How do the Best Companies raise Seed Funding?

Mike Townsend

Raising money is necessary evil for all startups going down the venture rabbit hole. One a few lucky ones (Mailchimp, Shopify, Shutterstock) make it to $B valuation without raising money, but realistically if you’re going after a big opportunity, the company that has the most money usually wins. 

Here is the basic playbook, but of course there are exceptions and the magic is in the details… 

There are 2 strategies when raising money, the long slow play and the fast and furious. 

For first time founders the long slow play generally is better… Before you have a product with traction (paying users ideally) you should start building your network of potential investors as soon as possible. Take everyone you know (almost literally) and add them to a BCC email list, and send them an email every 2 weeks saying:

1. What you’ve done over last 2 weeks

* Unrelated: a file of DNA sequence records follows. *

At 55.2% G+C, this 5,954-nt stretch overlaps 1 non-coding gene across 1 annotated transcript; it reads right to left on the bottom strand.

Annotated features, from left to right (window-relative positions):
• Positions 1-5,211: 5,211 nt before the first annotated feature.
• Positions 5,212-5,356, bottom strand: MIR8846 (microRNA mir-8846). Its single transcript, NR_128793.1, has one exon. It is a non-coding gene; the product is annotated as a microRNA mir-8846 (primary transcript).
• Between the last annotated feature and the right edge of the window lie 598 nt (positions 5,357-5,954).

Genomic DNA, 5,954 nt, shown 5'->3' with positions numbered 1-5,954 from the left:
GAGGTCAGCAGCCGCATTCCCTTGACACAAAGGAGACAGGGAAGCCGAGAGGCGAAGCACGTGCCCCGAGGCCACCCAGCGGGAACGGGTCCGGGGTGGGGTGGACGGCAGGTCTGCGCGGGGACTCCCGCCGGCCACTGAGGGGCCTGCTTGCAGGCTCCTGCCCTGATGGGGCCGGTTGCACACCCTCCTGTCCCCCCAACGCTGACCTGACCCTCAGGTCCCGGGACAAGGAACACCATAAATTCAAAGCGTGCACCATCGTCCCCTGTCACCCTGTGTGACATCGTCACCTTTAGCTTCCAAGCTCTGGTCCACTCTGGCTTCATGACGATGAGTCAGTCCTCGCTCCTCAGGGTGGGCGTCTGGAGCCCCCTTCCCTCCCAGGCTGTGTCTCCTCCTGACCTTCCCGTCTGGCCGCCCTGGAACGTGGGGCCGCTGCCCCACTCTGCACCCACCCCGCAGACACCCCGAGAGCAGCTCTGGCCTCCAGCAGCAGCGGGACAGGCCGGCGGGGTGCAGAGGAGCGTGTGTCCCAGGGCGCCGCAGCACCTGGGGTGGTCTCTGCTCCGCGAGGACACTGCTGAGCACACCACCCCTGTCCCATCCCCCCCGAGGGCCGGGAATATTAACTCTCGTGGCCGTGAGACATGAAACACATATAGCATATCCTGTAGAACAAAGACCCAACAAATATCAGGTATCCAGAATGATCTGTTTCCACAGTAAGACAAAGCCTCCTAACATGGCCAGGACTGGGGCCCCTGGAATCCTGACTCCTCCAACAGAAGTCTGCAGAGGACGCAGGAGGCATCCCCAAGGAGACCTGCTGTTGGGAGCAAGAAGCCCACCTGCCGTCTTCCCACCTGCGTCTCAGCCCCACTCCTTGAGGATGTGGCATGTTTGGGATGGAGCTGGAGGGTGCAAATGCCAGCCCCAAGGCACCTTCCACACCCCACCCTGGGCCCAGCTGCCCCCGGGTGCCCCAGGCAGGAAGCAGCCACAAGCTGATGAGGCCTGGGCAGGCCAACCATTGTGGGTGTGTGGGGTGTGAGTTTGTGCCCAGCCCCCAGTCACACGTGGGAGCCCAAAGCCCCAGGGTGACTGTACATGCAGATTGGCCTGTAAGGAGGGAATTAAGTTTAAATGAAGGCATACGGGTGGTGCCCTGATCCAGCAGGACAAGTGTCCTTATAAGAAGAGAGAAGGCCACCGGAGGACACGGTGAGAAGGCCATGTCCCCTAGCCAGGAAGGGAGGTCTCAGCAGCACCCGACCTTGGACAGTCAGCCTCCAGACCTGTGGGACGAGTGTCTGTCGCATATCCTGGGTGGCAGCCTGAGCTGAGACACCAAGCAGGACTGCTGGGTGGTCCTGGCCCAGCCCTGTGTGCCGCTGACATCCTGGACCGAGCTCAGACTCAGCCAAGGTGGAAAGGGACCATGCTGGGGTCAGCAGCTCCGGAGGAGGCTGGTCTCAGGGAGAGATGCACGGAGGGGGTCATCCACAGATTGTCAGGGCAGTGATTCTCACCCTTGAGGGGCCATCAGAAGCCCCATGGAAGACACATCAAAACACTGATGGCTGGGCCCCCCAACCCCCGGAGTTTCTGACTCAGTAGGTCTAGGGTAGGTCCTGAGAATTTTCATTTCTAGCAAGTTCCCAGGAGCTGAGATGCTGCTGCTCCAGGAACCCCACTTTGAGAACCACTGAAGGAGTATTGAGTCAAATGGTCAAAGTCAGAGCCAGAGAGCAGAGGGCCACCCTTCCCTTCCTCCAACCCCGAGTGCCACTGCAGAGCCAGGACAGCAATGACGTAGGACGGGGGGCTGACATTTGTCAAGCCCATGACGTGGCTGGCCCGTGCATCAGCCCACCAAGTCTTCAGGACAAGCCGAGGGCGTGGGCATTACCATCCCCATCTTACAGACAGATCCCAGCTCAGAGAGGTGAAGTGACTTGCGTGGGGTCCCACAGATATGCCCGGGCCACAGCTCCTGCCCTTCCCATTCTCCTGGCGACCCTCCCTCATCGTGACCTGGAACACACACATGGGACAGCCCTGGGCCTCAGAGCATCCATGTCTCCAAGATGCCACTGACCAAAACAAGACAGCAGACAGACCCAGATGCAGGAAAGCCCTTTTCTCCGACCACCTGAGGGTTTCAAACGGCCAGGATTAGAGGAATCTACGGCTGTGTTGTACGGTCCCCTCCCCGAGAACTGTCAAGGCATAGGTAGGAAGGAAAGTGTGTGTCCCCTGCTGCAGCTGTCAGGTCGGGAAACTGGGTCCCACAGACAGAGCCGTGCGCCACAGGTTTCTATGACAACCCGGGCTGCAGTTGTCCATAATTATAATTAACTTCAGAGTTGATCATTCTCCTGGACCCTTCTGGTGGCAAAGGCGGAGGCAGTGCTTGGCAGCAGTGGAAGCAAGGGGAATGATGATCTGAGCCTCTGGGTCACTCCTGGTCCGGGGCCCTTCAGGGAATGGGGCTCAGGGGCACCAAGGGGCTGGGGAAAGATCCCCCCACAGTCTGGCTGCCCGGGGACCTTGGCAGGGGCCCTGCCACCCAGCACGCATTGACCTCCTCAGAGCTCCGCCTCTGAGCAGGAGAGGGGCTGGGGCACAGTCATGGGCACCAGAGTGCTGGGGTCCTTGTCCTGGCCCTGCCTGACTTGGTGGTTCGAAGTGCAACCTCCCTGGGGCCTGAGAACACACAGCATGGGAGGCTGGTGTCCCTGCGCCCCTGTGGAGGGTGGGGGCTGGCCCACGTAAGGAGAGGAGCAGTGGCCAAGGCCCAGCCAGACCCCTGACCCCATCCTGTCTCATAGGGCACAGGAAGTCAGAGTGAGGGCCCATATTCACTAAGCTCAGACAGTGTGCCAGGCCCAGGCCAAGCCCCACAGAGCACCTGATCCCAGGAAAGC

2. What you will do over next 2 weeks

3. How they can help you 

Sometimes an early investor will come through a completely unexpected source, like a friend of an uncle, and that’s what gets the fundraising fly wheel going. 

The second strategy is to hit fundraising fast and furious, specifically line up a list of investors you’d like to have on board, then identify the connection person between you and get approval for introductions. When you have a minimum of 10 introductions ready, then send the emails and try to stack meetings in a short a time period as possible. The advantage to this approach is scarcity, VC’s are competing against each other, and with more excitement you close deals faster and at better terms. The downside is that you need a real volume of investors to make this happen, which is tough for a first time founder. 

Whatever strategy you choose, make it deliberate and intentional. Write down your strategy, and talk to a fellow founder, co-founder, or coach to help you stick to your plan. Raising money is hard but you can do it.